Canada Command Headquarters stood up on February 1, 2006 with 91 military personnel and 20 civilians. Canada Command will evolve as its relationship with strategic-level structures matures, and will therefore take some time to achieve final form. As a result of the high operational tempo and high demand for experienced personnel, Canada Command operated during the reporting period with 90 percent of its personnel establishment. The RJTFs received additional resources, but they are likely to need more personnel if they are to carry out their force employment responsibilities.

Within its area of responsibility, Canada Command achieved its defence objectives through surveillance and control of Canadian territory. Working with other government departments, Canada Command satisfied a wide range of requests for military assistance and support; for example, support to the RCMP included 660 Ch246 Griffon flying hours used in drug interdiction operations that resulted in seizures of assets worth about $177 million.

Canada Command Headquarters also reinforced its relationship with its American counterpart headquarters, United States Northern Command (USNORTHCOM). Liaison officers were exchanged to facilitate operations, exercises and planning. Working closely with USNORTHCOM and NORAD, Canada Command contributed to the ongoing development of the NORAD maritime warning mission.

Canadian Expeditionary Forces Command

Canadian Expeditionary Forces Command Headquarters (CEFCOM HQ) was expected to increase significantly in both size and capability during fiscal 2006–2007, but it remains at initial capability level because the resources required for growth went into other CF transformation projects. Key areas of improvement included the Command Centre and personnel management. The capacity of the headquarters to deal with some functions continues to be limited, and will evolve in accordance with requirements.

Nevertheless, CEFCOM commanded and conducted all international CF operations during fiscal 2006-2007. The CF engaged in 21 diverse missions outside North America ranging from humanitarian assistance such as supporting DFAIT with the evacuation of more than 15,000 Canadian citizens from Lebanon to combat missions in Afghanistan, in concert with international partners.  Additional information can be found later in this chapter under “International Operations”.

Canadian Special Operations Forces Command

Canadian Special Operations Forces Command (CANSOFCOM) is a standing integrated force that generates a broad spectrum of agile special operations forces capable of strategic and precision effects at high readiness. Its self-contained, comprehensive nature ensures that it responds immediately to threats at home and abroad.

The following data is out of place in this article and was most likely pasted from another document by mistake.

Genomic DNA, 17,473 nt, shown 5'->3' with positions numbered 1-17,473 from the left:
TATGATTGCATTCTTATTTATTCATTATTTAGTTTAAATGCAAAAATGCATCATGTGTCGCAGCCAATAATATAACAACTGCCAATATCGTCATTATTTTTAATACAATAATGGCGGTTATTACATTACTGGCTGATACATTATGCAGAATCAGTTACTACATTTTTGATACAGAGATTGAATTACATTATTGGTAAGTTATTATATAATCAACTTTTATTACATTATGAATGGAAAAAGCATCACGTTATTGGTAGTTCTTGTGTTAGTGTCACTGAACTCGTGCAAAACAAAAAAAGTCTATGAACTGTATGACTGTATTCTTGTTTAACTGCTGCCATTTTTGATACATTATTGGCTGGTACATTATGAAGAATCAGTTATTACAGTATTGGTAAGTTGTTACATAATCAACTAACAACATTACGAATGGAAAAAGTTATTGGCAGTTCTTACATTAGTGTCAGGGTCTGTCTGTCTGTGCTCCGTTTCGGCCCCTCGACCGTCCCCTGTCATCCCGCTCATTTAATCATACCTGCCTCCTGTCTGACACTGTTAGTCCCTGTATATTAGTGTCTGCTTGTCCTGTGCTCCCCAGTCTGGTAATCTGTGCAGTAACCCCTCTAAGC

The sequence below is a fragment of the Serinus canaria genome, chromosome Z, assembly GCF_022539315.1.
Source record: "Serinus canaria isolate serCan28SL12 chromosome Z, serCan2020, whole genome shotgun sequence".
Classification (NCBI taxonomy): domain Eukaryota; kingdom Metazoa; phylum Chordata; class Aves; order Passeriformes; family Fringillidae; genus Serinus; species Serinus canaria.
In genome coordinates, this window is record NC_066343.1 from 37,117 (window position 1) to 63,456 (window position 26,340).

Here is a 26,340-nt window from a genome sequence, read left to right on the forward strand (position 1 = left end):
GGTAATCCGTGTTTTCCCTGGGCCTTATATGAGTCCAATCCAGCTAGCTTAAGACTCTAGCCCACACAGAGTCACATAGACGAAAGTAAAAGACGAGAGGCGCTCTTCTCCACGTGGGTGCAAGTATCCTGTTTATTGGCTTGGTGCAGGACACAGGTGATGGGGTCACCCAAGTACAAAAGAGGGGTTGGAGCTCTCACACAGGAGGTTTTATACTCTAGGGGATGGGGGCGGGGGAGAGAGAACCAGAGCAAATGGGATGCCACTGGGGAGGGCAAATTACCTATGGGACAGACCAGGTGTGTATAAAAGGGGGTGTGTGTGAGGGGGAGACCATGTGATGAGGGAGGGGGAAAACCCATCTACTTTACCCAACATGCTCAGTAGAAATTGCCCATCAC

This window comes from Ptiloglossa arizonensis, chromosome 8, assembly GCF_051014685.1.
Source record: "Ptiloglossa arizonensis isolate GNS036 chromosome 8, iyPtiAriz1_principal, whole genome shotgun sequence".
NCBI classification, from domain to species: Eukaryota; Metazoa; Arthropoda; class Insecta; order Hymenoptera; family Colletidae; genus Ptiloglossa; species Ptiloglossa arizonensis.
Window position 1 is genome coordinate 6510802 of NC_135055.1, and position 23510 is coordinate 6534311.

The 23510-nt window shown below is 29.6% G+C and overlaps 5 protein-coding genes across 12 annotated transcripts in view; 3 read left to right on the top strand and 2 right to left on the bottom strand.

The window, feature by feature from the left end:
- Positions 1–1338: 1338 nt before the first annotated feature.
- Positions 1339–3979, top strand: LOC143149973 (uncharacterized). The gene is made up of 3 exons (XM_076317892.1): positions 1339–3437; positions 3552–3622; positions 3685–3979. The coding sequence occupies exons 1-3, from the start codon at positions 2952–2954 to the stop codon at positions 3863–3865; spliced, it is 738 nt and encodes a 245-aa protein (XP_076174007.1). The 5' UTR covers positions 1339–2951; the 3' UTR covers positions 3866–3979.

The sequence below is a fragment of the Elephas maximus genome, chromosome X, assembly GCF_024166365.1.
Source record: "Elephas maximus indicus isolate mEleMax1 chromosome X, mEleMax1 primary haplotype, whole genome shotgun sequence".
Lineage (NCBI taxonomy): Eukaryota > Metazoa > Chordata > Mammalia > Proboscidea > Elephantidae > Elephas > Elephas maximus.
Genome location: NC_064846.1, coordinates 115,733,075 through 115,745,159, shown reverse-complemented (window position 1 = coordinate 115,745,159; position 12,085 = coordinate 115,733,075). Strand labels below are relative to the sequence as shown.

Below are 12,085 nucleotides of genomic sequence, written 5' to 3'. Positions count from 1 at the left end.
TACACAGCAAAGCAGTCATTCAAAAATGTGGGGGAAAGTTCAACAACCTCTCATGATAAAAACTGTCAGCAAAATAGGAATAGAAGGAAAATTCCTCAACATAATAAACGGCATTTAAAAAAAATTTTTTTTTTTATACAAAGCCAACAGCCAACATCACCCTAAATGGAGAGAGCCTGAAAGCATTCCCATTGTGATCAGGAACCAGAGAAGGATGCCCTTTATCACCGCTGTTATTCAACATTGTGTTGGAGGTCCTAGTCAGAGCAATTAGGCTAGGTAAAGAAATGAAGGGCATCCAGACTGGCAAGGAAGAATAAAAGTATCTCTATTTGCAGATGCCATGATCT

CANSOFCOM produces area-focussed, task-tailored special operations task forces to deliver its mission requirements. CANSOFCOM’s operational units use state-of-the-art equipment and are fully trained in special operations techniques and counter-terrorism measures. Training and development of chemical, biological, radiological and nuclear (CBRN) response capabilities continued primarily through the Joint Nuclear, Biological and Chemical Defence Company (JNBCD Coy), as part of the National CBRN Response Team. Before acceptance into CANSOFCOM units, CF members undergo a strict physical and psychological screening.

During the reporting period, CANSOFCOM increased its capabilities by establishing elements of the Canadian Special Operations Regiment, including a large portion of the HQ and support elements and the first Direct Action Company, and assuming operational control of 427 Special Operations Aviation Squadron. As part of CANSOFCOM global response, the squadron is a critical member of the integrated counter-terrorism operations team, and a key element of deployed special operations forces capability.

Canadian Operational Support Command

During the reporting period, Canadian Operational Support Command (CANOSCOM) launched several initiatives to enhance operational support capabilities; for example, the stand-up of the Operational Support Engineer Group (OS Engr Gp) and the transfer of 1 Engineer Support Unit to this new formation from the Canadian Forces Joint Support Group. The OS Engr Gp will co-ordinate the generation of general engineering support teams from across the army, navy and air force, a process that used to be done in an ad hoc manner for each requirement. CANOSCOM also established the Operational Support Military Police Group to co-ordinate the generation of military police units for deployed operations. This initiative included the stand-up of the initial cadre of the Canadian Forces Protective Services Unit charged with providing close protection teams for military personnel travelling in high-threat areas.

Integrated Managed Readiness System